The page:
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I am Penn State Health: Dr. Karen Krok

Her enthusiasm is infectious, her sense of humor wakes up the class and she’s an awesome lecturer—all high praise for Dr. Karen Krok from some of the toughest critics out there—medical students. Associate professor and program director of the Gastroenterology Fellowship Program at Penn State College of Medicine, Krok won the first “Exceptional Moments in Teaching” award from the College of Medicine’s Office for a Respectful Learning Environment.





This is What Inspires Me

As a child, I had surgeries on my kidneys and had to go see doctors regularly. That piqued my interest in medicine, and I chose this area of medicine because of a great mentor—a hepatologist in my fourth year of medical school.

Acceptance Speech

The feedback from students who nominated me for the award inspired me to do better. There’s nothing better than having a medical student come up to you and say, “I finally understand something because of what you taught.”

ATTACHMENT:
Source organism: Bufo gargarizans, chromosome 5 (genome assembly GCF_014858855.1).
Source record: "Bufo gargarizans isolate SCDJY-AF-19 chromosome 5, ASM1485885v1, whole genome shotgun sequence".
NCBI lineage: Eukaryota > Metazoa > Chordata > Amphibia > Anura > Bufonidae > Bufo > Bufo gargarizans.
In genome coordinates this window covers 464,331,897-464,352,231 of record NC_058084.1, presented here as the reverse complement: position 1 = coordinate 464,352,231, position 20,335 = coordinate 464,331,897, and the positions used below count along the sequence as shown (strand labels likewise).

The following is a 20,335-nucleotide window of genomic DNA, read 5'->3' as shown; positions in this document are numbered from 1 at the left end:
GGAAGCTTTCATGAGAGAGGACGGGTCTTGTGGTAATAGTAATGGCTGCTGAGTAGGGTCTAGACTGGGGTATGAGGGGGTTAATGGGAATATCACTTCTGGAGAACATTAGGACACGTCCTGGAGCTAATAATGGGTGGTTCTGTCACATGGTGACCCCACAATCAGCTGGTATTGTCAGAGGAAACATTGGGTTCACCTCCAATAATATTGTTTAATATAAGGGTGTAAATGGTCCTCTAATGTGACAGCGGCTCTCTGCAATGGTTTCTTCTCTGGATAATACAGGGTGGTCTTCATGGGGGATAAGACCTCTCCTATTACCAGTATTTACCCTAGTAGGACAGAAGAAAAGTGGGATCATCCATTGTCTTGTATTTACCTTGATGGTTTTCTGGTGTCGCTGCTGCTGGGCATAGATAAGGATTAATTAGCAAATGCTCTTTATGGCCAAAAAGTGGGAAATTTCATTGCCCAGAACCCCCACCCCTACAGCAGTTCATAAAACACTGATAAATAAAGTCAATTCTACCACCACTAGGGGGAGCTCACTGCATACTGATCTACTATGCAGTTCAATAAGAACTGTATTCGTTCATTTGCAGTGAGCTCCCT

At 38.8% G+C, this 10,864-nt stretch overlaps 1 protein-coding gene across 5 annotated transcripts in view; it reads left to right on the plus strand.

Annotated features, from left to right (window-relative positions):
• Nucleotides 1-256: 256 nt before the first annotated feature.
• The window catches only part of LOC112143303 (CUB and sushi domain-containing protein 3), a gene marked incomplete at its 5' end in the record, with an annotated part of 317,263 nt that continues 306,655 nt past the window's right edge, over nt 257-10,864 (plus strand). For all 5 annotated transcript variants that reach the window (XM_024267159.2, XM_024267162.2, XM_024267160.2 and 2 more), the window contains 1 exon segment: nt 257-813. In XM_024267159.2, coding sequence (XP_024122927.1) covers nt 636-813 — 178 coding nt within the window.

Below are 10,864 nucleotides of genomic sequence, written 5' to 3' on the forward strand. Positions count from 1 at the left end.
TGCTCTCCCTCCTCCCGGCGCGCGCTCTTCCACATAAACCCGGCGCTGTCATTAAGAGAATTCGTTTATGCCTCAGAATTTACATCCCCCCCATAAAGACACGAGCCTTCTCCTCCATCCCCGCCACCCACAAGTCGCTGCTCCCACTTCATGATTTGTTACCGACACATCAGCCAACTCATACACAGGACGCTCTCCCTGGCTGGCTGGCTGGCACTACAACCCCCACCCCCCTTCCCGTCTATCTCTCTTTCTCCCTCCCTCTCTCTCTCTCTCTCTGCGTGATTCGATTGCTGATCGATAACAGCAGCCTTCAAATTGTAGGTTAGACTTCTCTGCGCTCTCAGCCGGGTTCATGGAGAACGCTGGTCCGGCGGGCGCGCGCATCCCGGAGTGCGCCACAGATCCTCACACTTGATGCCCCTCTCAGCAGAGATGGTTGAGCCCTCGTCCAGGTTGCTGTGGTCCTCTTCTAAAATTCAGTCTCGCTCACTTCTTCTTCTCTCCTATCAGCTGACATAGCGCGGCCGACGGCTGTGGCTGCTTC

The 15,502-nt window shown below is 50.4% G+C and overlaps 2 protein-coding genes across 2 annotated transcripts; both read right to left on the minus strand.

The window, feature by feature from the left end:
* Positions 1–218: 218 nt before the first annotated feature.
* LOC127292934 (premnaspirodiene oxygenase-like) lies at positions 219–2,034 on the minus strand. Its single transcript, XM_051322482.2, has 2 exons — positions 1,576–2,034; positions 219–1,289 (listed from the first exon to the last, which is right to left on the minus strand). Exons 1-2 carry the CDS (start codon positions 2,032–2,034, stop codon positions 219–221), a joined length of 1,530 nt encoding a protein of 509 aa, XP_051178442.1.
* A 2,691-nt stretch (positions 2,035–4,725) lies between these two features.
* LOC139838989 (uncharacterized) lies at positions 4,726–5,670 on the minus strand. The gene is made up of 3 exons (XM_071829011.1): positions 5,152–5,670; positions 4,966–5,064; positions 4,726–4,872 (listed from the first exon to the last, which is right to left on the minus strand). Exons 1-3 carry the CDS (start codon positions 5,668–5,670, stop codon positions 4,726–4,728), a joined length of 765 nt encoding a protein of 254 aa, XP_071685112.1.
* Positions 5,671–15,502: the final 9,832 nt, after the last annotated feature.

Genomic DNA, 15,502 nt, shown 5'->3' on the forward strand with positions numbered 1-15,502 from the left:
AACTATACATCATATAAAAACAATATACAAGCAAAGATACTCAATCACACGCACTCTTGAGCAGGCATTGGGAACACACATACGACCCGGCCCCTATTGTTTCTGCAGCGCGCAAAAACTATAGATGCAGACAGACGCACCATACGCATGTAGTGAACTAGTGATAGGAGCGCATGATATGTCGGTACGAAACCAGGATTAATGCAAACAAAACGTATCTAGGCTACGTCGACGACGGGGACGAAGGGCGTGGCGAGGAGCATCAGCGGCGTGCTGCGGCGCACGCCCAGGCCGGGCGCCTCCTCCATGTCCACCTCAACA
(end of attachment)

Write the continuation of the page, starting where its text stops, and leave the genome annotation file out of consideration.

Why It Matters

The students I’m teaching may someday be my doctor or my family’s doctor, and they will have all the tools they need to be the best. 

Most Rewarding Moments

Working with liver transplant patients—the sickest of the sick in the intensive care unit, and then they get a liver and can be very productive in society again—and with the live donors who put themselves potentially in harm’s way to offer someone else a better life. 

This is What Makes Me Proud

I’m able to work with true colleagues who support me and medical students who inspire me. And who wouldn’t want to live in Hershey? There’s an amusement park, it smells like chocolate and we have a fantastic medical center right here.

My Take on the Bigger Picture

I see us continuing to grow and being a leader in health care across the commonwealth. People feel comfortable coming here—they don’t have to take big-city highways to get a high level of care.

Three Things I Couldn’t Live Without

  1. My family
  2. Sunshine
  3. Airplanes—we have a lot of family on the west coast.


If I’m put in a new situation in a crowd of people I don’t know, I feel quite shy and uncomfortable.

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